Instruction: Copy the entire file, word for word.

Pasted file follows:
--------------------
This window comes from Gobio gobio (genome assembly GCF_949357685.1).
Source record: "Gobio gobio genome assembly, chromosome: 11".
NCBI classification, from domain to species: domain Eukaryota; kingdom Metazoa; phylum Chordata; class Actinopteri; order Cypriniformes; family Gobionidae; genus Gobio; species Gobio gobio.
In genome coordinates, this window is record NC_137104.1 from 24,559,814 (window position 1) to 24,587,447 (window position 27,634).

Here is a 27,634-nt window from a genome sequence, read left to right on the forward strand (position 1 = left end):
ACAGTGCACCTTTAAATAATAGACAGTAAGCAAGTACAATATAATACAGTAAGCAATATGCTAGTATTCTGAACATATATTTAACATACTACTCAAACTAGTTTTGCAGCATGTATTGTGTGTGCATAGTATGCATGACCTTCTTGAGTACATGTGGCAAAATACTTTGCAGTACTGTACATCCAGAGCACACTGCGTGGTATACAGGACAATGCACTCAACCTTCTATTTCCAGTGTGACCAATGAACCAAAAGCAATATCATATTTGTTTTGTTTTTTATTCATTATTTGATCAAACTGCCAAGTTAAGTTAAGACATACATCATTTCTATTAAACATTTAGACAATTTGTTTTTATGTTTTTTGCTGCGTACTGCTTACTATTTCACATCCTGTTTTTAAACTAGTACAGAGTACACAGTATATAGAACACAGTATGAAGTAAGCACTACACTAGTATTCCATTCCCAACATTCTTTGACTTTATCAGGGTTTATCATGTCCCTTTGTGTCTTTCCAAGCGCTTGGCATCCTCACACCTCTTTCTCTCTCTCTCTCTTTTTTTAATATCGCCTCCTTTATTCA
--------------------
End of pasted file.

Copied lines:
This window comes from Gobio gobio (genome assembly GCF_949357685.1).
Source record: "Gobio gobio genome assembly, chromosome: 11".
NCBI classification, from domain to species: domain Eukaryota; kingdom Metazoa; phylum Chordata; class Actinopteri; order Cypriniformes; family Gobionidae; genus Gobio; species Gobio gobio.
In genome coordinates, this window is record NC_137104.1 from 24,559,814 (window position 1) to 24,587,447 (window position 27,634).

Here is a 27,634-nt window from a genome sequence, read left to right on the forward strand (position 1 = left end):
ACAGTGCACCTTTAAATAATAGACAGTAAGCAAGTACAATATAATACAGTAAGCAATATGCTAGTATTCTGAACATATATTTAACATACTACTCAAACTAGTTTTGCAGCATGTATTGTGTGTGCATAGTATGCATGACCTTCTTGAGTACATGTGGCAAAATACTTTGCAGTACTGTACATCCAGAGCACACTGCGTGGTATACAGGACAATGCACTCAACCTTCTATTTCCAGTGTGACCAATGAACCAAAAGCAATATCATATTTGTTTTGTTTTTTATTCATTATTTGATCAAACTGCCAAGTTAAGTTAAGACATACATCATTTCTATTAAACATTTAGACAATTTGTTTTTATGTTTTTTGCTGCGTACTGCTTACTATTTCACATCCTGTTTTTAAACTAGTACAGAGTACACAGTATATAGAACACAGTATGAAGTAAGCACTACACTAGTATTCCATTCCCAACATTCTTTGACTTTATCAGGGTTTATCATGTCCCTTTGTGTCTTTCCAAGCGCTTGGCATCCTCACACCTCTTTCTCTCTCTCTCTCTTTTTTTAATATCGCCTCCTTTATTCA